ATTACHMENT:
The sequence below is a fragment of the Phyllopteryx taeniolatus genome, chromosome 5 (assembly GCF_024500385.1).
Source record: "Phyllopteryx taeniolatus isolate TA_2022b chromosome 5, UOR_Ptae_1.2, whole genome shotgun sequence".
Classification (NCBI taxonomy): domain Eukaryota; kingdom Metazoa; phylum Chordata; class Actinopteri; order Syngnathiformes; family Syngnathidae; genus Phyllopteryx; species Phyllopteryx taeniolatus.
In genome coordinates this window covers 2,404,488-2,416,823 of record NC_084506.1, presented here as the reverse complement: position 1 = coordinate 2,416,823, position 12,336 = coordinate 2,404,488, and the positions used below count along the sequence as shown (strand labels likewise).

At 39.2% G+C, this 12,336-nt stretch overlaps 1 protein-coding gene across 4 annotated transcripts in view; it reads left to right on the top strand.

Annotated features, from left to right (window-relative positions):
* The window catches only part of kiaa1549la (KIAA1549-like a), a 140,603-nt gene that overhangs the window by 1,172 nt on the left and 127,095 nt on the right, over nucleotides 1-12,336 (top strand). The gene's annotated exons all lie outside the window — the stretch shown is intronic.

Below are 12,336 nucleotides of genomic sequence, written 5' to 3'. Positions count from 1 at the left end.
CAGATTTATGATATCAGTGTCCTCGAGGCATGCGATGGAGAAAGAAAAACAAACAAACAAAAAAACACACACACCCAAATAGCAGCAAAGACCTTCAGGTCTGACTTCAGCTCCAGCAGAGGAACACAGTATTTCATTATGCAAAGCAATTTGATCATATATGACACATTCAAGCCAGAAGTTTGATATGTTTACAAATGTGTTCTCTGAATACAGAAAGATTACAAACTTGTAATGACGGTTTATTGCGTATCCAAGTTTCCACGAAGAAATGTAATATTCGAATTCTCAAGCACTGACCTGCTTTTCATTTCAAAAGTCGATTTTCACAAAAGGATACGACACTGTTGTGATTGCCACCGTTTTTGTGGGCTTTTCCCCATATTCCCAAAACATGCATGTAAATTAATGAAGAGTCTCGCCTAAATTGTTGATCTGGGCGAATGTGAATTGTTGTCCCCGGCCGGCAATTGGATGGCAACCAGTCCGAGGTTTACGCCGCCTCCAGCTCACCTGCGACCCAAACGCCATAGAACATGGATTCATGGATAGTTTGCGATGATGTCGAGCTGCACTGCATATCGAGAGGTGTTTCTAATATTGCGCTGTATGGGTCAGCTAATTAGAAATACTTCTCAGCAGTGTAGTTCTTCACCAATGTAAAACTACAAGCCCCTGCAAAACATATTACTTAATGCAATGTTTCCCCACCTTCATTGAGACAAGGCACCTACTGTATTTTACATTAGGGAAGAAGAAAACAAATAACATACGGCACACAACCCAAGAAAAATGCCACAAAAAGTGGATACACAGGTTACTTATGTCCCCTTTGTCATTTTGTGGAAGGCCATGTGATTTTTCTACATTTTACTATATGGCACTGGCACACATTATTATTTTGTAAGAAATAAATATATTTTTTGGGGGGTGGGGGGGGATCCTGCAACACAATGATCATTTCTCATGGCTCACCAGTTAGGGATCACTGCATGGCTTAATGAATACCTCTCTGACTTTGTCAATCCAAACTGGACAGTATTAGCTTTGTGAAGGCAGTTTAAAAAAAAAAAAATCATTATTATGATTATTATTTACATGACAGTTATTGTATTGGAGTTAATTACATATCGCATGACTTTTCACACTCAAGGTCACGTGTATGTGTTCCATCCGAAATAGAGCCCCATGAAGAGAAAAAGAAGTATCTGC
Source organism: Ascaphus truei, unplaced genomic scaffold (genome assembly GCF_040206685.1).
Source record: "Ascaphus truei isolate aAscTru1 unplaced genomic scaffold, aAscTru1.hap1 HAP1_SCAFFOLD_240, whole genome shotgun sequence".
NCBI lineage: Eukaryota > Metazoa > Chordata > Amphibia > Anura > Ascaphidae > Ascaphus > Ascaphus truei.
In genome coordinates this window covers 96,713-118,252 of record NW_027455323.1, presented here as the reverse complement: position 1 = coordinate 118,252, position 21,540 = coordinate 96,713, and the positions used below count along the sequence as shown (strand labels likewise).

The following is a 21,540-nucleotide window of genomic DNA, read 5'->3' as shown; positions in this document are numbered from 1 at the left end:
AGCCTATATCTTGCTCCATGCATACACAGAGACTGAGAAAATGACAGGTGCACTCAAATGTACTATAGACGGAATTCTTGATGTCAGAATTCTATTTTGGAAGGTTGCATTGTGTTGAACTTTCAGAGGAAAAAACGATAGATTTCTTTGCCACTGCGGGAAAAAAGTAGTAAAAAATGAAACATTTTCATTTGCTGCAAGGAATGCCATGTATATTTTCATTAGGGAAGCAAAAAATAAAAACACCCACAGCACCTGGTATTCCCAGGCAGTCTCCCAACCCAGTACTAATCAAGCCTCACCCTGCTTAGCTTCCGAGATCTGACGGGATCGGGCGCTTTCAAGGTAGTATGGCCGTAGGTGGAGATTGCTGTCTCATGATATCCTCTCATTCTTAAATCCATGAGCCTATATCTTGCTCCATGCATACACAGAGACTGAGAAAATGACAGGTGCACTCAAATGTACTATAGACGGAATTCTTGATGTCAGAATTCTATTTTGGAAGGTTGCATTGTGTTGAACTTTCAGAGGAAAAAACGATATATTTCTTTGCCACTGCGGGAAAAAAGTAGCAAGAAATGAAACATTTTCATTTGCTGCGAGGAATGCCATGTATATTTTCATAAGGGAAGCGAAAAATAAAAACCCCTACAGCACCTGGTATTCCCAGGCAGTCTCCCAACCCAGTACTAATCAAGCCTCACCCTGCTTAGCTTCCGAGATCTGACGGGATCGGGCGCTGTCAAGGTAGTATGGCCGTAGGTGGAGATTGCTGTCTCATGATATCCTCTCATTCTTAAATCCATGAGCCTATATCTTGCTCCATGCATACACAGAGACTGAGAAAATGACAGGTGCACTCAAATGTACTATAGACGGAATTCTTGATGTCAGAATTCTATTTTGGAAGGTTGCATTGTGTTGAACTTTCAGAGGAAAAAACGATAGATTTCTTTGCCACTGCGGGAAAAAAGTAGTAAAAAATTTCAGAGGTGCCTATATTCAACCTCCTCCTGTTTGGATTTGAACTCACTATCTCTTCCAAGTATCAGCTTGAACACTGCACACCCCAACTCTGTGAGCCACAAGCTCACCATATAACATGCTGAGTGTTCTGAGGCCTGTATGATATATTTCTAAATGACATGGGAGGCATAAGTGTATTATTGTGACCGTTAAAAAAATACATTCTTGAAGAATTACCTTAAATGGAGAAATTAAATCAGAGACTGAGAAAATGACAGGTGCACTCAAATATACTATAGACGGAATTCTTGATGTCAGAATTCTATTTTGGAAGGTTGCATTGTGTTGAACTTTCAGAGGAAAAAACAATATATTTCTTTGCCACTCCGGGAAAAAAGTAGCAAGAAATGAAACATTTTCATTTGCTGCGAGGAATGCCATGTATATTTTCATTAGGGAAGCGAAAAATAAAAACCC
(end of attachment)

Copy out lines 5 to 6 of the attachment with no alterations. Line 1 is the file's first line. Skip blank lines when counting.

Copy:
At 39.2% G+C, this 12,336-nt stretch overlaps 1 protein-coding gene across 4 annotated transcripts in view; it reads left to right on the top strand.

Annotated features, from left to right (window-relative positions):